Design, Setting, and Participants:  A multicenter, pragmatic, randomized clinical trial was conducted in 65 ICUs in the United Kingdom and included 2600 randomized patients aged 65 years or older with vasodilatory hypotension (assessed by treating clinician). The study was conducted from July 2017 to March 2019, and follow-up was completed in August 2019.InterventionsPatients were randomized 1:1 to vasopressors guided either by MAP target (60-65 mm Hg, permissive hypotension) (n = 1291) or according to usual care (at the discretion of treating clinicians) (n = 1307).
Main Outcome and Measures:  The primary clinical outcome was all-cause mortality at 90 days.
Results:  Of 2600 randomized patients, after removal of those who declined or had withdrawn consent, 2463 (95%) were included in the analysis of the primary outcome (mean [SD] age 75 years [7 years]; 1387 [57%] men). Patients randomized to the permissive hypotension group had lower exposure to vasopressors compared with those in the usual care group (median duration 33 hours vs 38 hours; difference in medians, -5.0; 95% CI, -7.8 to -2.2 hours; total dose in norepinephrine equivalents median, 17.7 mg vs 26.4 mg; difference in medians, -8.7 mg; 95% CI, -12.8 to -4.6 mg). At 90 days, 500 of 1221 (41.0%) in the permissive hypotension compared with 544 of 1242 (43.8%) in the usual care group had died (absolute risk difference, -2.85%; 95% CI, -6.75 to 1.05; P = .15) (unadjusted relative risk, 0.93; 95% CI, 0.85-1.03). When adjusted for pre-specified baseline variables, the odds ratio for 90-day mortality was 0.82 (95% CI, 0.68 to 0.98). Serious adverse events were reported for 79 patients (6.2%) in the permissive care group and 75 patients (5.8%) in the usual care group. The most common serious adverse events were acute renal failure (41 [3.2%] vs 33 [2.5%]) and supraventricular cardiac arrhythmia (12 [0.9%] vs 13 [1.0%]).
Conclusions and Relevance:  Among patients 65 years or older receiving vasopressors for vasodilatory hypotension, permissive hypotension compared with usual care did not result in a statistically significant reduction in mortality at 90 days. However, the confidence interval around the point estimate for the primary outcome should be considered when interpreting the clinical importance of the study.
The print copy of this issue JAMA is available in the Healthcare Library on D Level of Rotherham General Hospital.

Effect of Stress Ulcer Prophylaxis With Proton Pump Inhibitors vs Histamine-2 Receptor Blockers on In-Hospital Mortality Among ICU Patients Receiving Invasive Mechanical Ventilation: The PEPTIC Randomized Clinical Trial.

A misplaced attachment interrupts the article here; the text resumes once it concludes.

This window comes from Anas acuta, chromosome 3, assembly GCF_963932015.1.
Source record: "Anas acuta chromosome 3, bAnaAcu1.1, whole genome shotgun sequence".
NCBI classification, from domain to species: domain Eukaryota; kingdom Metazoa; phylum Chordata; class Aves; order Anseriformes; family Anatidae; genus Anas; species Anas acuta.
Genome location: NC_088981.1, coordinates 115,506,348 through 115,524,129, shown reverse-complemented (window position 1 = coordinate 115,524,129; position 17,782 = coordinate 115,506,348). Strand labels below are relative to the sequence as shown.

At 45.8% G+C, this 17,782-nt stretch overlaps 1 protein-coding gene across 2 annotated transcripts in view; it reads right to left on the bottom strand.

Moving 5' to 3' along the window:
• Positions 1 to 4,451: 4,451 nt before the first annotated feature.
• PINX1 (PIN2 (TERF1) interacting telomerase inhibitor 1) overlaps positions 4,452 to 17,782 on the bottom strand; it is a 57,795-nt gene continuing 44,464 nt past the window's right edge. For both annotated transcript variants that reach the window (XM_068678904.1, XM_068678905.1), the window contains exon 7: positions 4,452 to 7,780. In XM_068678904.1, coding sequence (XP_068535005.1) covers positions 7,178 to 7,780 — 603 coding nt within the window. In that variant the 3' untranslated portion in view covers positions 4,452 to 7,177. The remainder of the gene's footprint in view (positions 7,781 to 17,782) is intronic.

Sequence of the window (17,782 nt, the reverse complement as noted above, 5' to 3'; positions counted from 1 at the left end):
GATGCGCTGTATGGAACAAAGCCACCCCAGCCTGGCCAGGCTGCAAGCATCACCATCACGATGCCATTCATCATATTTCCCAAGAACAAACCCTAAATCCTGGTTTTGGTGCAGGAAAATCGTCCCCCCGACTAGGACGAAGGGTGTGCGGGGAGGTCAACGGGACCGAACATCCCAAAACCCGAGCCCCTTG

This article by the PEPTIC Investigators for the Australian and New Zealand Intensive Care Society Clinical Trials Group, Alberta Health Services Critical Care Strategic Clinical Network, and the Irish Critical Care Trials Group was published in JAMA.
Importance:  Proton pump inhibitors (PPIs) or histamine-2 receptor blockers (H2RBs) are often prescribed for patients as stress ulcer prophylaxis drugs in the intensive care unit (ICU). The comparative effect of these drugs on mortality is unknown.
Objective:  To compare in-hospital mortality rates using PPIs vs H2RBs for stress ulcer prophylaxis.
Design, Setting, and Participants:  Cluster crossover randomized clinical trial conducted at 50 ICUs in 5 countries between August 2016 and January 2019. Patients requiring invasive mechanical ventilation within 24 hours of ICU admission were followed up for 90 days at the hospital.
Interventions:  Two stress ulcer prophylaxis strategies were compared (preferential use with PPIs vs preferential use with H2RBs). Each ICU used each strategy sequentially for 6 months in random order; 25 ICUs were randomized to the sequence with use of PPIs and then use of H2RBs and 25 ICUs were randomized to the sequence with use of H2RBs and then use of PPIs (13 436 patients randomized by site to PPIs and 13 392 randomized by site to H2RBs).
Main Outcomes and Measures:  The primary outcome was all-cause mortality within 90 days during index hospitalization. Secondary outcomes were clinically important upper gastrointestinal bleeding, Clostridioides difficile infection, and ICU and hospital lengths of stay.
Results:  Among 26 982 patients who were randomized, 154 opted out, and 26 828 were analyzed (mean [SD] age, 58 [17.0] years; 9691 [36.1%] were women). There were 26 771 patients (99.2%) included in the mortality analysis; 2459 of 13 415 patients (18.3%) in the PPI group died at the hospital by day 90 and 2333 of 13 356 patients (17.5%) in the H2RB group died at the hospital by day 90 (risk ratio, 1.05 [95% CI, 1.00 to 1.10]; absolute risk difference, 0.93 percentage points [95% CI, -0.01 to 1.88] percentage points; P = .054). An estimated 4.1% of patients randomized by ICU site to PPIs actually received H2RBs and an estimated 20.1% of patients randomized by ICU site to H2RBs actually received PPIs. Clinically important upper gastrointestinal bleeding occurred in 1.3% of the PPI group and 1.8% of the H2RB group (risk ratio, 0.73 [95% CI, 0.57 to 0.92]; absolute risk difference, -0.51 percentage points [95% CI, -0.90 to -0.12 percentage points]; P = .009). Rates of Clostridioides difficile infection and ICU and hospital lengths of stay were not significantly different by treatment group. One adverse event (an allergic reaction) was reported in 1 patient in the PPI group.